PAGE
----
Do you think that the EU is going to survive?
No. I think that it will continue to exist but it will become increasingly irrelevant as the centrifugal forces tear apart the essence of the Union.
Theresa May is facing all of this as we speak. We saw her discussing the other night at Downing Street with Juncker, who didn’t come here to cut a deal. He came here to make sure there will be no deal. Just like it was with us, there will be no deal because they are not in the business of cutting deals with those that oppose them, even if it means massive costs for both sides.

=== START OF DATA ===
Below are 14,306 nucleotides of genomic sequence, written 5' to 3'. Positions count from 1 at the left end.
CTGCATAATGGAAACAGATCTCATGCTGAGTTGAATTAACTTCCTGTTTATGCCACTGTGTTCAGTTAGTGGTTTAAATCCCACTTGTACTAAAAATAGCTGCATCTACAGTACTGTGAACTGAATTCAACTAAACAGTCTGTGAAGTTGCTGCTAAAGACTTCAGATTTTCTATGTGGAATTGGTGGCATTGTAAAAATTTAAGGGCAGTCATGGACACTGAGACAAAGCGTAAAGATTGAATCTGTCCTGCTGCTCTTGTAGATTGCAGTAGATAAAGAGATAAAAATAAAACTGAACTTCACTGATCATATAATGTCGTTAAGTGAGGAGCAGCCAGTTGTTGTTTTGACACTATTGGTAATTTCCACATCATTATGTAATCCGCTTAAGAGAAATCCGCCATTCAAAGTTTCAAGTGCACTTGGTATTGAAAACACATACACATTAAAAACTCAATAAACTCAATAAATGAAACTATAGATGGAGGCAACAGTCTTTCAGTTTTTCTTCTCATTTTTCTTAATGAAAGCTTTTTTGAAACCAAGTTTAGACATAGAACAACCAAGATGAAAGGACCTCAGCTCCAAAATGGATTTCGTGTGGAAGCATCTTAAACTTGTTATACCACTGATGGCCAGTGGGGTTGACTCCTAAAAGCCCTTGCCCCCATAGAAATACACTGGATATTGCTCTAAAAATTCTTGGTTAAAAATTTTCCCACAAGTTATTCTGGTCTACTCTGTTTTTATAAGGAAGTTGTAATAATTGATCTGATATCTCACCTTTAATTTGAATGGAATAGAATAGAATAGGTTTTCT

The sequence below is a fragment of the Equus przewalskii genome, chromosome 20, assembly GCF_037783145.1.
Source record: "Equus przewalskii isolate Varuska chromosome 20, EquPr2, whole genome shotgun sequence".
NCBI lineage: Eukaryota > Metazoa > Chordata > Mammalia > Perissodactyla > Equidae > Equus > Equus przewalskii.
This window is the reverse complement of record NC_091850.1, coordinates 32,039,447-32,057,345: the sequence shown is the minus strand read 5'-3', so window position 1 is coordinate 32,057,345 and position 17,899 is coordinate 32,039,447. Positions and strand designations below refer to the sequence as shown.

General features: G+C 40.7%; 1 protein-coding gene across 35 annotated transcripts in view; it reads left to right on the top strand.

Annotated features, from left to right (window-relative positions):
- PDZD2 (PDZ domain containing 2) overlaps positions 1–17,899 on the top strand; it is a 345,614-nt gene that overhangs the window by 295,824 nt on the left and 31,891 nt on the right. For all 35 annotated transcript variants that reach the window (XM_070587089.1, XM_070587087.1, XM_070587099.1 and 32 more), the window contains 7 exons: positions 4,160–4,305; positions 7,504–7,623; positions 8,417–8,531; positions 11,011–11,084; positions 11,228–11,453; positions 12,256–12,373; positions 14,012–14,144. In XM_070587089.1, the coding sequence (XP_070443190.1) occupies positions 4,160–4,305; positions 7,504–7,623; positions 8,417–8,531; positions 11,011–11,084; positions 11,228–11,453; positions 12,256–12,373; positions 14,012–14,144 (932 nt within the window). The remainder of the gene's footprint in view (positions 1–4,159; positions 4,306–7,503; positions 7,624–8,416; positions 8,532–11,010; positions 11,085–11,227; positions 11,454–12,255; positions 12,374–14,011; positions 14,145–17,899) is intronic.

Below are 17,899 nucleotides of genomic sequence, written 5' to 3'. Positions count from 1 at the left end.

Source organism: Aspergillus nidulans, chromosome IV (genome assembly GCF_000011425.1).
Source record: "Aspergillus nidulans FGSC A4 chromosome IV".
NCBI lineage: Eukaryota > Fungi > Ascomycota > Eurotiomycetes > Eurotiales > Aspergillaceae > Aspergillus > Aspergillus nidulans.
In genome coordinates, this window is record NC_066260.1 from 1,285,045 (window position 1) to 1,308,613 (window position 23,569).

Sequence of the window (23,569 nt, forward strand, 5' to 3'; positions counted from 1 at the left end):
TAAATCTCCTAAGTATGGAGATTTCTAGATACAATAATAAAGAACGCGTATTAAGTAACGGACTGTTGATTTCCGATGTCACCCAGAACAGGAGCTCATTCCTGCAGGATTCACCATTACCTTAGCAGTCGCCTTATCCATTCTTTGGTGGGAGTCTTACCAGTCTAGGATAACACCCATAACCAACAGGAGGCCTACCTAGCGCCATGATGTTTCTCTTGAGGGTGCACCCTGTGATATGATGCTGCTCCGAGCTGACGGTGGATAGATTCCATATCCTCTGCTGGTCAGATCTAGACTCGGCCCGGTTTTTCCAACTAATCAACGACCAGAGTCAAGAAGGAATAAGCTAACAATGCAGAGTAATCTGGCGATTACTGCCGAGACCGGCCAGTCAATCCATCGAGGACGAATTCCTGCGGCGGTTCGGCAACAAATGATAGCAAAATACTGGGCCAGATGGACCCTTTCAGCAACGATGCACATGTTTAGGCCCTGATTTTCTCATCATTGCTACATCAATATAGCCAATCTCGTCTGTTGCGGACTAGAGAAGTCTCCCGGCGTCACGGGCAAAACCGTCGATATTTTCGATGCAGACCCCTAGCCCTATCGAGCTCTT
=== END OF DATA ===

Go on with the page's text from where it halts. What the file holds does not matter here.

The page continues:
So I think that the EU is moving in a direction similar to how the Soviet Union collapsed in 1990, becoming a shell of itself. But remember, if the economic foundation collapses then the whole thing collapses.
Adults in the Room: My Battle with Europe’s Deep Establishment is out now through Penguin.